Washington, DC, USA: The Senate approved a resolution Wednesday to nullify the Federal Communications Commission, FCC’s net neutrality repeal, which the FCC earlier said will be effective June 11th.
Three republicans Senators, John Kennedy of Louisiana, Lisa Murkowski of Alaska and Susan Collins of Maine joined democrats in the symbolic 52-47 vote the outcome of which is unlikely to derail the FCC’s repeal of Obama-era rules that restrict Internet service providers’ ability to slow down or speed up users’ access to specific websites and apps.
“Today is a monumental day,” said Senator Edward Markey, D-Massachusetts, during debate over the resolution. “Today we show the American people who sides with them, and who sides with the powerful special interests and corporate donors who are thriving under this administration.”
The legislative victory is fleeting because the House does not intend to take similar action, but Democrats are planning to carry the political fight over internet access into the 2018 midterms.
Markey described a coalition of internet voters that bridge the usual philosophical party lines when it comes to government regulation. “The grandparents, the gamers, the gearheads, the geeks, the gif-makers, the generations x, y, and z. This movement to save net neutrality is made up of every walk of American life,” he said.
Critics of the FCC rollback say they’re worried about consumers being forced to pay more for less consistent or slower service. FCC Chairman Ajit Pai, part of the Republican majority, has said the Obama rule was “heavy-handed” and isn’t needed.
EARLIER: FCC Sets Date For End Of Net Neutrality – Net neutrality will end on June 11, the Federal Communications Commission, FCC, announced, Thursday.
“Now, on June 11, these unnecessary and harmful internet regulations will be repealed and the bipartisan, light-touch approach that served the online world well for nearly 20 years will be restored,” FCC chairman, Ajit Pai, said in a statement Thursday.
“The agency failed to listen to the American public and gave short shrift to their deeply held belief that internet openness should remain the law of the land,” FCC commissioner Jessica Rosenworcel told reporters. “The FCC is on the wrong side of history, the wrong side of the law, and the wrong side of the American people.”
Ajit Pai’s announcement comes right after a bipartisan group of Senators introduced a discharge petition, officially challenging the FCC’s rollback of the Obama-era net neutrality rules. The petition will require a majority vote in the Senate and House of Representatives, along with the signature of President Donald Trump, so it has a long way to go, but the vote could take place as early as next week.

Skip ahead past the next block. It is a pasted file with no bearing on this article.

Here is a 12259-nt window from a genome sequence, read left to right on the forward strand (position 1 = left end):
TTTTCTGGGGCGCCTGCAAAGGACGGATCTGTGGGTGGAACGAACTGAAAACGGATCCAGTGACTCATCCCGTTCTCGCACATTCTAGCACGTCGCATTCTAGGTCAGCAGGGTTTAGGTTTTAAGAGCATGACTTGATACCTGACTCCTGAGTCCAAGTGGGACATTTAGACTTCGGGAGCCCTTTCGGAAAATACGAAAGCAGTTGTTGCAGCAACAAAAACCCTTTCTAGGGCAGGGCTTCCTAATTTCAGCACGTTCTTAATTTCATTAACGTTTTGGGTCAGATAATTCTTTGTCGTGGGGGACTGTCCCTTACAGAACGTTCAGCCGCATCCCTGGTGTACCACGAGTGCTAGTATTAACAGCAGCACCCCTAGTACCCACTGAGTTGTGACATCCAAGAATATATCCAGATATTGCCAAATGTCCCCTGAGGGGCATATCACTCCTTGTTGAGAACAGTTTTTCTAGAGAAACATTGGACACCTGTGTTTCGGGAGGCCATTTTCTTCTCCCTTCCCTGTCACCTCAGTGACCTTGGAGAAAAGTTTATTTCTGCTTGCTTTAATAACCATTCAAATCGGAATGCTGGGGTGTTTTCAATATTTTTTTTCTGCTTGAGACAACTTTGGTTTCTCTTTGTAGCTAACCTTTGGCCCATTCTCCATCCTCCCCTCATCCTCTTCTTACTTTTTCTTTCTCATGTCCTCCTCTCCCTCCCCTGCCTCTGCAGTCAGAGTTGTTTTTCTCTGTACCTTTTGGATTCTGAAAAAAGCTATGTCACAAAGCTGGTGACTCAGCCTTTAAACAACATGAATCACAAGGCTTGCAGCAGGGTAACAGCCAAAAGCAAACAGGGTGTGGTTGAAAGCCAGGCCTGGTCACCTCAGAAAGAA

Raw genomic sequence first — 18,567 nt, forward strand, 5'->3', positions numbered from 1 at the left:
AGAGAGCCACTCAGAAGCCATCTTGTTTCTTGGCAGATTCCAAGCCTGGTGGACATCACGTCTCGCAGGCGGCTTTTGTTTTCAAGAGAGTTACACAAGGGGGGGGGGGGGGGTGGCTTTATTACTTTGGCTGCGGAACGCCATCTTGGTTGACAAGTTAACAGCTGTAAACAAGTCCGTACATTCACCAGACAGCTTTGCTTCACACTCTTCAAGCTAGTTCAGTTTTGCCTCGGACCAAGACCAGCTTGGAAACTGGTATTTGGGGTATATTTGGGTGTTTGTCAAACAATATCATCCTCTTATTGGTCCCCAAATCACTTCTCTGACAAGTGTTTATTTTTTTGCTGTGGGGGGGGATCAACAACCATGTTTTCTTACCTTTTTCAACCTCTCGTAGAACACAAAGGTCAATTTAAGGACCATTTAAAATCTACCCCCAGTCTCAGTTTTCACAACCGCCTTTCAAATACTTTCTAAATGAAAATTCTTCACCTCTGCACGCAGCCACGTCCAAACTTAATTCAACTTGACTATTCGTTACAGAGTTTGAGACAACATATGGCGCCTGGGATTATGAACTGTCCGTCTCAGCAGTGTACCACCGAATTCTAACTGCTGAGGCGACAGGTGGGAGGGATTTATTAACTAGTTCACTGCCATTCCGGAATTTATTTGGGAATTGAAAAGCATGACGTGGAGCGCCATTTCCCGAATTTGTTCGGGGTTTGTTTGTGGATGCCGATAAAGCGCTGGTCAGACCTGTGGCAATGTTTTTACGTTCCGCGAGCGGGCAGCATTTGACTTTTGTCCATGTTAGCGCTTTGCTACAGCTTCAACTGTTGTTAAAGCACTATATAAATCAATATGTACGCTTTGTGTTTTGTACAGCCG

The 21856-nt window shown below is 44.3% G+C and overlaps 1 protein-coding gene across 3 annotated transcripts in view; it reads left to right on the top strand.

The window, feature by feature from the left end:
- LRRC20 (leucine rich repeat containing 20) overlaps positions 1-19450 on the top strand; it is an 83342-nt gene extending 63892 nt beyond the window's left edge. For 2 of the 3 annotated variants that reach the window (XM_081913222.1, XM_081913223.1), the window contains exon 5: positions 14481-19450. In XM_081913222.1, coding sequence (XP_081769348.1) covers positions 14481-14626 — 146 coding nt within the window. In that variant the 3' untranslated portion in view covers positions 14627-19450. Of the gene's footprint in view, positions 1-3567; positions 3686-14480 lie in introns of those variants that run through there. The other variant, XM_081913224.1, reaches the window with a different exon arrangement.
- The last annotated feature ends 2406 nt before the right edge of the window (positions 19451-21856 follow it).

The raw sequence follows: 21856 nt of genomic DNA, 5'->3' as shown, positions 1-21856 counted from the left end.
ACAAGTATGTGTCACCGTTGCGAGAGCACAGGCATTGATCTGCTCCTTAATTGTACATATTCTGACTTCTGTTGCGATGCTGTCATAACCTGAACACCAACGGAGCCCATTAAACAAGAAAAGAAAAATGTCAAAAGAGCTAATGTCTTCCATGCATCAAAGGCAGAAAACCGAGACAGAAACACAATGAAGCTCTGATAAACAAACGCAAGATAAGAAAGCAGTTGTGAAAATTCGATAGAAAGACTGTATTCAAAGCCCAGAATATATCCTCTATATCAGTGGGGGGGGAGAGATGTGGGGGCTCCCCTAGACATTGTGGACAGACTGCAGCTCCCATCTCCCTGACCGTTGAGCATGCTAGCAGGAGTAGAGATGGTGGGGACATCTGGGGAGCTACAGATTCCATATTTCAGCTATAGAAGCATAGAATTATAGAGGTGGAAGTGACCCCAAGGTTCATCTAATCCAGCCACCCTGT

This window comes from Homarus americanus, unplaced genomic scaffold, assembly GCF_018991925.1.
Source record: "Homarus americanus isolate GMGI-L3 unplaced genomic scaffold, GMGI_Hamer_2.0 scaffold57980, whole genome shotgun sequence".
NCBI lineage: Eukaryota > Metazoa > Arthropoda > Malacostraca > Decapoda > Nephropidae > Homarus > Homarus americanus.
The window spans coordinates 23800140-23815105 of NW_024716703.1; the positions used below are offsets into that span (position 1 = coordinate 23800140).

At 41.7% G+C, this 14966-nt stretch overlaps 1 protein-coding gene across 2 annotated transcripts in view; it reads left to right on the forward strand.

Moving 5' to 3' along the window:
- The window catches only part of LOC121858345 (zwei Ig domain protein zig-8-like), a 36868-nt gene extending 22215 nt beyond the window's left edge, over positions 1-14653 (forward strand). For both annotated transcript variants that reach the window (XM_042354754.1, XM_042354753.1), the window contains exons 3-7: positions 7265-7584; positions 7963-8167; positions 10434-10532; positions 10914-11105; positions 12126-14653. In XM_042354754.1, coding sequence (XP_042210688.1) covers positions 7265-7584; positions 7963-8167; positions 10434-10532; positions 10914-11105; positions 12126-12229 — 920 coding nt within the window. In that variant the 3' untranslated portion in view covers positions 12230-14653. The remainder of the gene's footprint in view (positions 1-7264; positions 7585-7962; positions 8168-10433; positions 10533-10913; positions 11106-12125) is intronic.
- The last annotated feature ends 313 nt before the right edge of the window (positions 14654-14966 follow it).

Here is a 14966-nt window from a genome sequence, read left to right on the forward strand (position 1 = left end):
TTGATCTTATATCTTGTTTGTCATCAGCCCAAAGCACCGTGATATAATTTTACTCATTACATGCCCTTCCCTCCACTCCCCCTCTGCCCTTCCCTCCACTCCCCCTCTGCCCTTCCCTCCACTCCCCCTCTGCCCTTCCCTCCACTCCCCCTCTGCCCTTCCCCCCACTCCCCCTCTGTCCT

The Senate will vote to overturn the repeal as early as next week, but even if those efforts pass the House, President Donald Trump could still veto it.
EARLIER: – Senators Force Vote In Effort To Restore Net Neutrality – Senate Democrats, on Wednesday, filed a petition that will force a vote on the Federal Communications Commission, FCC, removal of net neutrality protections. “I believe today kicks off the most important week for the internet that the Senate has ever seen,” Senator Edward Markey (D-MA) said in a speech today.
While the Democrats had enough signatures to call for a vote, they’re still one person away from actually overturning the FCC decision.
Senator Markey said today that there are already 160 Representatives on board, but that’s far from the 218 needed for a vote to restore net neutrality.
Even if that effort is successful, President Donald Trump could still overturn the measure with a veto.
In order to encourage one more Senator to join every Democrat and the one Republican who have committed to vote for net neutrality, BattleForTheNet.com launched its Red Alert campaign today to “save net neutrality and stop ISPs from ruining the Internet”. A number of companies including Reddit, Tinder, Match.com, OkCupid, TripAdvisor, Tumblr, Etsy, Wikimedia and GitHub are posting red alerts on their sites today urging visitors to contact their Senators and express their support for net neutrality.
Today we are officially filing the petition to force a Senate vote protecting #NetNeutrality – the essential foundation of our free, open internet. — Richard Blumenthal (@SenBlumenthal) May 9, 2018
“The internet is lighting up in protest once again because this Senate vote will impact the future of the web for years to come,” Evan Greer, deputy director of Fight for the Future, said in a statement. “This is the most important moment in tech policy since the FCC repeal and everyone should be paying attention. This is the moment for entire web to come together to fight. Net neutrality is not a partisan issue outside of Washington DC. Now we need to get DC to catch up with the rest of the country.”
If they get that last needed vote and successfully overturn the FCC decision, the House of Representatives will have to take a similar measure.
Today is the day. @SenateDems are officially filing the petition that allows us to force a vote on the Senate floor to save #NetNeutrality. But we still need #OneMoreVote to get it done. If you want to protect a free & open internet, make your voices heard before it’s too late! — Senator Cortez Masto (@SenCortezMasto) May 9, 2018
The FCC’s decision was published in the Federal Register on February 22nd and as per the Congressional Review Act, the Senate has 60 days from that date to take action.